Industrial/occupational psychology examines how human psychology impacts the performance of organization.
What motivates workers to perform? What makes employees satisfied? What inspires leaders to shoulder big challenges and take risks? If you’re interested in what makes people tick in the workplace, industrial/organizational psychology (I/O) may be a good fit for you.
What can you do with a degree in I/O psychology?
An education in I/O can be applied in a wide variety of workplaces, says Jeanie Whinghter, PhD, faculty chair of the I/O program at Capella University. I/0 psychologists are hired by private and public companies, consulting firms, government agencies, nonprofit organizations, and universities and colleges. They help measure and make recommendations regarding:
- Employee recruitment, selection, and retention
- Performance appraisals
- Employee satisfaction surveys
- Leadership development and coaching
- Strategic planning and organizational change
- And much more…
What kind of jobs exist in I/O psychology?
“There’s so much diversity in what you can do with an I/O background,” Whinghter says. “That’s what makes it so exciting.”
Related Job Titles to Explore*
- Manager or director of training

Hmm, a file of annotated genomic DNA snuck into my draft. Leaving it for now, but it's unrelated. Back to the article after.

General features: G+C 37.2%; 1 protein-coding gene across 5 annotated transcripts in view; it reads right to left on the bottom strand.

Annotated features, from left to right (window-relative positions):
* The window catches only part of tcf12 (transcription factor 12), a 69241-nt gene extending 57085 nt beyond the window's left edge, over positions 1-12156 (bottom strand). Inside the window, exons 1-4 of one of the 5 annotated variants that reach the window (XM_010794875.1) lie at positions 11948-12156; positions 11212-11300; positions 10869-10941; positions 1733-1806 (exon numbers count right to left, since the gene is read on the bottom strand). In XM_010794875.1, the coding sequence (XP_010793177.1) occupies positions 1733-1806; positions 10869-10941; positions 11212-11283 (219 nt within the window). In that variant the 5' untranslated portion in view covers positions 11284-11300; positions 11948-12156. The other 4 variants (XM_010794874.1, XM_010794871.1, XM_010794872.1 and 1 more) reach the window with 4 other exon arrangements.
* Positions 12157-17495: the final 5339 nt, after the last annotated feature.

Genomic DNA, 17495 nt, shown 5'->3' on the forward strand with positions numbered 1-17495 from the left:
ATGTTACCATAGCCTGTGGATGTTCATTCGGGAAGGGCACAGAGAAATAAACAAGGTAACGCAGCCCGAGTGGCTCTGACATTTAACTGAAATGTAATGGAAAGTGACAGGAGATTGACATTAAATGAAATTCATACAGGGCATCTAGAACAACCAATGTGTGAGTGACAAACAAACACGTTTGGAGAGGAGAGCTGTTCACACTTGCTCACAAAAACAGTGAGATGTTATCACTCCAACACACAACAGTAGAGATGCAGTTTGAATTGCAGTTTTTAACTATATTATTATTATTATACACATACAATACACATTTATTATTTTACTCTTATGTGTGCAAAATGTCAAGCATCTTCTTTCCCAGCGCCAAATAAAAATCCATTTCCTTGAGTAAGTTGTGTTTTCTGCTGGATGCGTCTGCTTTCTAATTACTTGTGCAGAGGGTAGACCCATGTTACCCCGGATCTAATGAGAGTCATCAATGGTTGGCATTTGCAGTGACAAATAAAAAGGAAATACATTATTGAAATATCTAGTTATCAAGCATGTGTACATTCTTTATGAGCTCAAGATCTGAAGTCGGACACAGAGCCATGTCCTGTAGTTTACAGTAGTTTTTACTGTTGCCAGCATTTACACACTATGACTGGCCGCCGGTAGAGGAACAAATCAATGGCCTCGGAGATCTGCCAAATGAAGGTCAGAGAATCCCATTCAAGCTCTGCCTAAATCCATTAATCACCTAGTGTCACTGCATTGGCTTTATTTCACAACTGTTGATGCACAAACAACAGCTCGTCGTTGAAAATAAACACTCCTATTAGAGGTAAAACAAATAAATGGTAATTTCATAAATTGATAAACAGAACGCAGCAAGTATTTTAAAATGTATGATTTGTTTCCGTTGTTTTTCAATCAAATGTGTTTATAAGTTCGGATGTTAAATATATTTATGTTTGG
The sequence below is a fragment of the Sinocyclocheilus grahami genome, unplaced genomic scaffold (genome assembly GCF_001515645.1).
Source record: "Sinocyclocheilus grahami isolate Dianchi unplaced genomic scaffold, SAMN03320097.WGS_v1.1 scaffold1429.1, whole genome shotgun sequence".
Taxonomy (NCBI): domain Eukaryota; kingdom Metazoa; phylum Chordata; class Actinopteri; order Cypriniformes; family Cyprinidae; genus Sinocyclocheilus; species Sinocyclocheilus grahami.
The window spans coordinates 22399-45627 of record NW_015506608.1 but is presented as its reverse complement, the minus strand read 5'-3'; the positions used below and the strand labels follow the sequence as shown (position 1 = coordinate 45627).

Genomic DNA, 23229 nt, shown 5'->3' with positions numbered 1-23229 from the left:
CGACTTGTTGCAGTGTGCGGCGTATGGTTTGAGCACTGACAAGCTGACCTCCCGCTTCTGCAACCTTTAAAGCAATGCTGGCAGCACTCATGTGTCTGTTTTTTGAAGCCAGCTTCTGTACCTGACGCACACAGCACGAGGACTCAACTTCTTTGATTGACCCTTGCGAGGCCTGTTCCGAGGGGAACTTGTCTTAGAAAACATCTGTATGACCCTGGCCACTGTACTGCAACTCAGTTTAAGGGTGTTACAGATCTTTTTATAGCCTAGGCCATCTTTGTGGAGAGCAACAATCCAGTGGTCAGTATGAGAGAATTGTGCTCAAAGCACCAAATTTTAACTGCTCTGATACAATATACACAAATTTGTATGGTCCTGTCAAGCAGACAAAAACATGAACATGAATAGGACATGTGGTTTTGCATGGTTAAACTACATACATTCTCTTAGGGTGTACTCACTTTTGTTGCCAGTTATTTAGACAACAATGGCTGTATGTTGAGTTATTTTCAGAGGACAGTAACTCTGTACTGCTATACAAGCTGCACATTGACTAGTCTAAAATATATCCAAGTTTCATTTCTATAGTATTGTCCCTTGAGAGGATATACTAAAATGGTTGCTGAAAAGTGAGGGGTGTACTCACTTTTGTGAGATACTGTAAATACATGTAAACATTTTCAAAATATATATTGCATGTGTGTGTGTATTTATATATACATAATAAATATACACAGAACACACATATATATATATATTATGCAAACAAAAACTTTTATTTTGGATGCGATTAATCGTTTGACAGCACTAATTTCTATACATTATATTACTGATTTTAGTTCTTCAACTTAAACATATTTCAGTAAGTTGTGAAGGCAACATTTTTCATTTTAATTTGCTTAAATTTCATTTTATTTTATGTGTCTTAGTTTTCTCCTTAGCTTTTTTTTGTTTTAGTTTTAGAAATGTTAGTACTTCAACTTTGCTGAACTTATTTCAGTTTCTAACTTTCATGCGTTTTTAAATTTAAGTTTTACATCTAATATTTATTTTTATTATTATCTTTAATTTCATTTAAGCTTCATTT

- Adjunct or part-time psychology faculty
- Assessment specialist
- Manager or director of human resources or organizational development
- Research associate
- Organizational consultant (internal or external)
- Executive/leadership coach (internal or external)
- Manager or director of labor relations
Who succeeds in I/O psychology?
“People who thrive in the field tend to be very analytical,” Whinghter says. “Intellectual curiosity drives our field.” Additionally, I/O psychologists must possess an interest in business and workplace culture.
What do jobs in I/O psychology pay?
According to the 2017 Bureau of Labor Statistics Occupational Outlook Handbook, the median pay for industrial-organizational psychologists is $82,760 per year.
Of course, many factors lead to a job offer, salary, promotion, or other career growth. Capella does not guarantee its graduates will experience any particular career outcome.
What kinds of education and certification are required to work as an I/O psychologist?
Unlike jobs in other fields of psychology, most I/O psychologists do not need licensure, according to Whinghter. A master’s degree is sufficient to land some jobs, but a doctoral degree is required to be considered for many academic, research, and scientific jobs.
*These are examples intended to serve as a general guide. Some positions may prefer or even require previous experience, licensure, certifications, and/or other designations along with a degree. Because many factors determine what position an individual may attain, Capella cannot guarantee that a graduate will secure any specific job title, a promotion, salary increase, or other career outcome. We encourage you to research requirements for your job target and career goals.